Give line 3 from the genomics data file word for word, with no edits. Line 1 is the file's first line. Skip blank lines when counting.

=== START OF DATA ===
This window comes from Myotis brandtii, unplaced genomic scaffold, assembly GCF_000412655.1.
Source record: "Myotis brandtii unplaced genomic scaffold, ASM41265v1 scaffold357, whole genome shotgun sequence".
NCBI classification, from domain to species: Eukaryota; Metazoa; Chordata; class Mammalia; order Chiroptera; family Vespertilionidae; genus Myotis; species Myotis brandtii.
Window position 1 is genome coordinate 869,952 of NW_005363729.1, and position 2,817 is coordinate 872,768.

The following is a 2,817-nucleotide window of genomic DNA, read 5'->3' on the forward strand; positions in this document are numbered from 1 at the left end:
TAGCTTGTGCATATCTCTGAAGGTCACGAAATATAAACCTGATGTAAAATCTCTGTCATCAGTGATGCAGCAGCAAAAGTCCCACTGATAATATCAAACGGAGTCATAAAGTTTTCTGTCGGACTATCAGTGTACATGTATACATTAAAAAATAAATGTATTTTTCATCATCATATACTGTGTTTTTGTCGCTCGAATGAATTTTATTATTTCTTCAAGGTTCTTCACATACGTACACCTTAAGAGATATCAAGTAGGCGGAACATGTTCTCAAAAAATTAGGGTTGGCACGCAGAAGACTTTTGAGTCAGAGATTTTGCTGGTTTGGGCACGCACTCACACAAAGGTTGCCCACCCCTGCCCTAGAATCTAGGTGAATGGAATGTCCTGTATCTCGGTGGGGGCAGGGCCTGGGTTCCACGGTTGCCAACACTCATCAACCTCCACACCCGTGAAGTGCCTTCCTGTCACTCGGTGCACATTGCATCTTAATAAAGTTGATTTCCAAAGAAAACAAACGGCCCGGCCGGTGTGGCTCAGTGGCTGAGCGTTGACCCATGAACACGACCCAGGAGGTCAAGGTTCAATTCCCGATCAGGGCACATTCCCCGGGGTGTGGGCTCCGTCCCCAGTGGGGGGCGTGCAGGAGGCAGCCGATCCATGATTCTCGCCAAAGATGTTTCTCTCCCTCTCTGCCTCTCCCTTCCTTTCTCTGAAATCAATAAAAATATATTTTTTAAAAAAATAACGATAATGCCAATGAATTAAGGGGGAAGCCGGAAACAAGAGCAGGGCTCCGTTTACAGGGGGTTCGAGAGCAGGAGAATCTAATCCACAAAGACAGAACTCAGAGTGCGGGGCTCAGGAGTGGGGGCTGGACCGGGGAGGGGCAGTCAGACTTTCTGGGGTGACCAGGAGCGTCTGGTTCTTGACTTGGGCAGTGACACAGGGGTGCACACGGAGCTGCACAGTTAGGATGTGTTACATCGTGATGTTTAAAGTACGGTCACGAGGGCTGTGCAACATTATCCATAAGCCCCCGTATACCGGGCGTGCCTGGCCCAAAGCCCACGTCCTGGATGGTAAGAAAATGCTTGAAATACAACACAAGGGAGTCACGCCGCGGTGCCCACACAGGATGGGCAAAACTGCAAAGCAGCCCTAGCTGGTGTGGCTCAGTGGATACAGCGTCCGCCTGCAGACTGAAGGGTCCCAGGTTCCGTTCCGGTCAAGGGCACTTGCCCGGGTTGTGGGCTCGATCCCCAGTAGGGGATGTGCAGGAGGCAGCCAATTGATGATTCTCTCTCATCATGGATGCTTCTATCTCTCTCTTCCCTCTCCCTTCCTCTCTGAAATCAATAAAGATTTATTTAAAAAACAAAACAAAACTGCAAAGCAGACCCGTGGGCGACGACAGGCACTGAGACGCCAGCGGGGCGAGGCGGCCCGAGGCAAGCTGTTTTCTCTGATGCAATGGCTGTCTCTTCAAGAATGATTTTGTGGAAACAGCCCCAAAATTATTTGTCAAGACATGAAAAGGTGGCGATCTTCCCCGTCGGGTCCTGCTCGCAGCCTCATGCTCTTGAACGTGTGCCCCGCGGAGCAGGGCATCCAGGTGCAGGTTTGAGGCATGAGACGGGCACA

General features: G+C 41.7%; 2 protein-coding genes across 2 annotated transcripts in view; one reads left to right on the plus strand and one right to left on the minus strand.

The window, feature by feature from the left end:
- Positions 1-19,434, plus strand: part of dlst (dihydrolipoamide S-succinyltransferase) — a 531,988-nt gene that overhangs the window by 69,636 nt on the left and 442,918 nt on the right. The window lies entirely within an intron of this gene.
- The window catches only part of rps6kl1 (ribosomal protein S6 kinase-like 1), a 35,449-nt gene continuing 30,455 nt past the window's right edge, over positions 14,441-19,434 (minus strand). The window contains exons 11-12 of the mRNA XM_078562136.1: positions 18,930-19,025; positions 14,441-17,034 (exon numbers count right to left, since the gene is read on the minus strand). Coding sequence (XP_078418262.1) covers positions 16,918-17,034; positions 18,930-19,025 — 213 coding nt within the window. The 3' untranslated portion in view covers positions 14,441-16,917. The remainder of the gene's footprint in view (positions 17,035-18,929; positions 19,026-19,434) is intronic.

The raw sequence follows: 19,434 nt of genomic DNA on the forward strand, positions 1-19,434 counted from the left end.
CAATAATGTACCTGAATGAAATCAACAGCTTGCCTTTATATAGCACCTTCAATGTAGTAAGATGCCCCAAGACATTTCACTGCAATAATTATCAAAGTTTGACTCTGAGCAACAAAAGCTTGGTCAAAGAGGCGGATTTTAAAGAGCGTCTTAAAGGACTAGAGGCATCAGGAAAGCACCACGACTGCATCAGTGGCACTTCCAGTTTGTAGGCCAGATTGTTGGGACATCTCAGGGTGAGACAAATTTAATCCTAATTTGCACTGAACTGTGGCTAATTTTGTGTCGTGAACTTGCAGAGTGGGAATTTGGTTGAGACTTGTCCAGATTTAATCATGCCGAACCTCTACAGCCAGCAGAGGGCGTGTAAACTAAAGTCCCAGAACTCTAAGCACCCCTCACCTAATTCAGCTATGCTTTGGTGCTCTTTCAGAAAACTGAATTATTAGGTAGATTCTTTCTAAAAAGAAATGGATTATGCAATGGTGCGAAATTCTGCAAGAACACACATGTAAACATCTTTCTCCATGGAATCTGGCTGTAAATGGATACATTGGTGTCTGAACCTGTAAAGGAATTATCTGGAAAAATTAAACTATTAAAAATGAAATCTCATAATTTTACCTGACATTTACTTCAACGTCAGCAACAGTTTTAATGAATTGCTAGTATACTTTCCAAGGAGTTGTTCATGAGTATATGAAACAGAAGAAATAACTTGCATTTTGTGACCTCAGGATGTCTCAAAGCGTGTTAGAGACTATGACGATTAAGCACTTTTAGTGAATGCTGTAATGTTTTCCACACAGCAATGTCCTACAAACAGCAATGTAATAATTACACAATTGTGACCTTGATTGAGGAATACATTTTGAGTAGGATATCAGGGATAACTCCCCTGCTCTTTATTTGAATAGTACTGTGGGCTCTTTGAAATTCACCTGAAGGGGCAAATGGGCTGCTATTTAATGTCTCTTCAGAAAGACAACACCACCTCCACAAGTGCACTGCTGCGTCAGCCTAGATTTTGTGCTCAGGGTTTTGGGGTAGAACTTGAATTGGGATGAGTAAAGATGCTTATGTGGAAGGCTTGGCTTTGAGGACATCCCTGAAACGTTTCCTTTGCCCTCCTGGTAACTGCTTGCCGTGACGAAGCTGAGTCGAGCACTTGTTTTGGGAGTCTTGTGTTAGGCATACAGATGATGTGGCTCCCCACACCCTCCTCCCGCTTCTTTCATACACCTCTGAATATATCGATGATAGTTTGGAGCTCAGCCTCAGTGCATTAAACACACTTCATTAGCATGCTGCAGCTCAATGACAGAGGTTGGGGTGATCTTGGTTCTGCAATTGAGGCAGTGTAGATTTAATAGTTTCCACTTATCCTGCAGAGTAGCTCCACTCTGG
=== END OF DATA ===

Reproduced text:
NCBI classification, from domain to species: Eukaryota; Metazoa; Chordata; class Mammalia; order Chiroptera; family Vespertilionidae; genus Myotis; species Myotis brandtii.